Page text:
From Grief to Glory – A Review by Martin Downes
‘Grace tried is better than grace, and it is more than grace; it is glory in its infancy.’ (Samuel Rutherford)
‘You will never find Jesus so precious as when the world is one vast howling wilderness. Then He is like a rose blooming in the midst of the desolation, – a rock rising above the storm.’ (Robert Murray M’Cheyne)
James Bruce has done us all a remarkable service by writing, and the Banner of Truth for publishing, From Grief to Glory: A Book of Comfort for Grieving Parents. I would not hesitate to say that every pastor and elder ought to read this book, and every church bookstall or library should have several copies. I’m so glad that my friend Geoff Thomas sent this book to me. My wife and I were amazed to discover that in the UK over six thousand babies a year are either stillborn or die in the first few weeks of birth.
James Bruce writes out of his own experience of sorrow at the death of his son aged just fifty five days. He says that he prayed that God would spare him this sorrow:
But God’s ways are not our ways, and he would not let me play the coward or escape the cords of death so easily. What I had feared most came to pass, and (now I can say) we had the blessing of being with our son the night he died . . . God had beheld his unformed substance and decreed the bounds beyond which he could not pass. (p. 17)
He then goes on to ask ‘ . . . who has set us a Christian example of how to bear up under the loss of a child?’ (p.18). The answer to that question can be found throughout the pages of church history. Grieving parents today have the company of those in the past who shed the same tears and found the comfort of a loving, gracious God and Father:
This book is a collection of short accounts of some of these eminent men and women who lost a beloved child – who wept and who yet were comforted by the Father of mercies . . . The comfort they obtained has helped me, and I believe that all who suffer similar losses may discover these saints to be comrades and find in their stories comfort and encouragement for present distresses. But you must follow them all the way to the path of glory. (p. 21)
The book is a compilation of testimonies, poems, and hymns articulating the grief and triumphant faith of Luther, Whitefield, Spurgeon, Calvin, the Countess of Huntingdon, Matthew Henry, Charles Wesley, Horatius Bonar, R.L. Dabney, and many others.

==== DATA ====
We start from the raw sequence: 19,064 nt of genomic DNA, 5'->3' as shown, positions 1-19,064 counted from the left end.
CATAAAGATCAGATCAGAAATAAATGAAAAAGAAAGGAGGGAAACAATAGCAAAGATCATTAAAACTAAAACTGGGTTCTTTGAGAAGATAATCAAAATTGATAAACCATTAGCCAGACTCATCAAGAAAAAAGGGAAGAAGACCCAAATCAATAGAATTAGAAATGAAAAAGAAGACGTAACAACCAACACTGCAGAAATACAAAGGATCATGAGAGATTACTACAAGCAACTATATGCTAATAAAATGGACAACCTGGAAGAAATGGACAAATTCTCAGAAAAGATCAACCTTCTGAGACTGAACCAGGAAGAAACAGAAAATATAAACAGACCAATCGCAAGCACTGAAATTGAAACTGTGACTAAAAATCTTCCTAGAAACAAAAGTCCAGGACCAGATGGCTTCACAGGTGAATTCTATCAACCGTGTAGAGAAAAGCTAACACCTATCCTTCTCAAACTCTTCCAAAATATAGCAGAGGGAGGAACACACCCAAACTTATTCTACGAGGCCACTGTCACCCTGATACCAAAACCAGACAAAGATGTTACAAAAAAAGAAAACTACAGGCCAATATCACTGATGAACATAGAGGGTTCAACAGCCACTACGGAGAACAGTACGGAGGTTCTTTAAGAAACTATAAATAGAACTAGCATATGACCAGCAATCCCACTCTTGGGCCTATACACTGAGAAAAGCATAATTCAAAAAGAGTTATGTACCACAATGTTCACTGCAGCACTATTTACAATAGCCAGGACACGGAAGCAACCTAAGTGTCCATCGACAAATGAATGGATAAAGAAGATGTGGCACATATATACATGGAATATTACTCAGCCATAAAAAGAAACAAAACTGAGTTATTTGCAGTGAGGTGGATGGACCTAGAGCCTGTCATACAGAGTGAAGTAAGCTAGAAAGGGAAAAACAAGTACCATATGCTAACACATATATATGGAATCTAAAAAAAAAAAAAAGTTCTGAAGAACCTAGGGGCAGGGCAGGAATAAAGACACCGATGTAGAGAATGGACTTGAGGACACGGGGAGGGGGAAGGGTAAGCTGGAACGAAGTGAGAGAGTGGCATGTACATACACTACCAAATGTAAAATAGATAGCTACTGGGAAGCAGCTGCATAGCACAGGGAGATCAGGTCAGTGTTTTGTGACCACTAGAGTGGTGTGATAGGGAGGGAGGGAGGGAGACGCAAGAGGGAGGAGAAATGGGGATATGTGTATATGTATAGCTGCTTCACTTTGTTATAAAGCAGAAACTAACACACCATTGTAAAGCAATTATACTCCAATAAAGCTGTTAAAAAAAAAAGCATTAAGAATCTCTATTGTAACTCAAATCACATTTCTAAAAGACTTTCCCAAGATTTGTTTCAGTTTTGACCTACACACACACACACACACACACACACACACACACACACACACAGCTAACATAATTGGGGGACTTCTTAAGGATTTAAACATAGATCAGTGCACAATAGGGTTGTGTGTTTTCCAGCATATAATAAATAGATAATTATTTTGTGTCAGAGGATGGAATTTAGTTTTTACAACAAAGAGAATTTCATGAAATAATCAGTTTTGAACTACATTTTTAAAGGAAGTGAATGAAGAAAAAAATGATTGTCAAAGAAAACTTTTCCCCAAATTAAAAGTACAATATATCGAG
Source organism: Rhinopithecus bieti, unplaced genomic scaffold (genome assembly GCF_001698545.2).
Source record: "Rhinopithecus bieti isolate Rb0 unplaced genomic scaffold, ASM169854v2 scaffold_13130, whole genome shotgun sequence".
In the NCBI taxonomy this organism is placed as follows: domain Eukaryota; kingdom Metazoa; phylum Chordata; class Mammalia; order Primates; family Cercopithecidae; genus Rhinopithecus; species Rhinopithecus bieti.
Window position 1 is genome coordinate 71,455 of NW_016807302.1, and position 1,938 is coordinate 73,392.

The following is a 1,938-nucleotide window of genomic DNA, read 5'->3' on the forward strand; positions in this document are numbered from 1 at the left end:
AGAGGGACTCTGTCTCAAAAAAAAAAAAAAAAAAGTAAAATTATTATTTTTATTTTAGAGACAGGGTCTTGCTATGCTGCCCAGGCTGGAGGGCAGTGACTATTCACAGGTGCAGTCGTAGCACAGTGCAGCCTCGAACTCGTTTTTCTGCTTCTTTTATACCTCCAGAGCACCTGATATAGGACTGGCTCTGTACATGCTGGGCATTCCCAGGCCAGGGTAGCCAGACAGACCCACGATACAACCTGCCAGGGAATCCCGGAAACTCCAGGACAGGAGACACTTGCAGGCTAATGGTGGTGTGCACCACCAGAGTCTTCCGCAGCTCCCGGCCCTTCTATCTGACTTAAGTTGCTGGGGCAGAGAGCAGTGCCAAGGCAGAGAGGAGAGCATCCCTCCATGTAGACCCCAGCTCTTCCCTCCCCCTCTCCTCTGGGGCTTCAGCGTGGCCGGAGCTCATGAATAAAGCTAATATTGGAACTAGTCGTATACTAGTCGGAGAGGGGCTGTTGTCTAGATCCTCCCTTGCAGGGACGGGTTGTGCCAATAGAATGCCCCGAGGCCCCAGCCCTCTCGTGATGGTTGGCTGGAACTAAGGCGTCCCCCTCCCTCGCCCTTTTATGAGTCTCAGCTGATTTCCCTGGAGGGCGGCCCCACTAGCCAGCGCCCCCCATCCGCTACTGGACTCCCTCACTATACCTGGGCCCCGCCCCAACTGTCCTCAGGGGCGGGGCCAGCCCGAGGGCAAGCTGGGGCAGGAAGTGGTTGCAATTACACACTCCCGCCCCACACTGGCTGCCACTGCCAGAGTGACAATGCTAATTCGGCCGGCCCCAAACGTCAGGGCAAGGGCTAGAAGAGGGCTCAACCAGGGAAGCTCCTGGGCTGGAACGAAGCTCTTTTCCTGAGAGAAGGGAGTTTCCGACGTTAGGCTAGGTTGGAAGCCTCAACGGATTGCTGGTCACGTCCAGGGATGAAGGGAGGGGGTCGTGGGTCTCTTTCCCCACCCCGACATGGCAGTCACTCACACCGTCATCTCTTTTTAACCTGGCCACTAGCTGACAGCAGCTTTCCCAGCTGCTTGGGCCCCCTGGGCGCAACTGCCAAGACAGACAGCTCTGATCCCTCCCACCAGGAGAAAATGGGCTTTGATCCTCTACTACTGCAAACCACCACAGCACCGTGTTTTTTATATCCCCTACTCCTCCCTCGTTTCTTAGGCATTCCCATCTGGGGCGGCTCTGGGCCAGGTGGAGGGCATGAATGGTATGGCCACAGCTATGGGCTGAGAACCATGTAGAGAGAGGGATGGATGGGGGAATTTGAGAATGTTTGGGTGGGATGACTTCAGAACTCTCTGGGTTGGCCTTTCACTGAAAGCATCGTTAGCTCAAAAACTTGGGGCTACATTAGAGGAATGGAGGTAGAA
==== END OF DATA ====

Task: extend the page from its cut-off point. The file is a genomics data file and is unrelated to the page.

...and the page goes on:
Listen to Luther:
As they laid her in the coffin he said: ‘Darling Lena, you will rise and shine like a star, yea, like the sun. I am happy in spirit, but the flesh is sorrowful and will not be content, the parting grieves me beyond measure. I have sent a saint to heaven.’ (p. 44)
And to Dabney:
Ah! When the mighty wings of the angel of death nestle over your heart’s treasures, and his black shadow broods over your home, it shakes the heart with a shuddering terror and a horror of great darkness . . . As I stand by the little grave, and think of the poor ruined clay within, that was a few days ago so beautiful, my heart bleeds. But as I ask, ‘Where is the soul whose beams gave that clay all its beauty and preciousness?’ I triumph! (p. 50)
Now I feel, as never before, the blessedness of the redeeming grace and divine blood, which has ransomed my poor babe from all the sin and death which he inherited through me. (p. 51)
The book is valuable because it is honest about the agony of losing a child (‘Small coffins are placed in the ground, but more than the body is buried’), of the shattering of a father’s and a mother’s hopes and dreams. And yet this book also powerfully testifies to the comfort of God, of his redemption in Christ, of victory over the grave, of sufficent promises to sustain his people in their sorrows. This is true.
It is not the death of children but the loss of the gospel that ultimately leaves us in despair. Not that this comfort always comes without a struggle. The emotions are raw and real, but as Bruce says:
Still, in general, you will find in these writers that faith prevails over emotions. Emotions are based on what we see, but faith on what we know. In the midst of trails, particularly as we mourn the death of a loved one, we must walk by faith and not by sight. Our eyes see defeat in the corpse, the casket, and the grave. Yet by faith we may say, ‘Death is swallowed up in victory. O Death, where is your sting? O Hades, where is your victory? . . . Thanks be to God, who gives us the victory through our Lord Jesus Christ’ (1 Cor. 15:54-57). (p. 21)
Spiritual Journeys of Mourning Parents
‘Grace tried is better than grace, and it is more than grace; it is glory in its infancy.’ (Samuel Rutherford) ‘You will never find Jesus so precious as when the world is one vast howling wilderness. Then He is like a rose blooming in the midst of the desolation, – a rock rising above the […]
Martin Downes is Pastor of Christ Church, Deeside, Shotton, North Wales. This review appeared on his Against Heresies blog on 5 November 2008.
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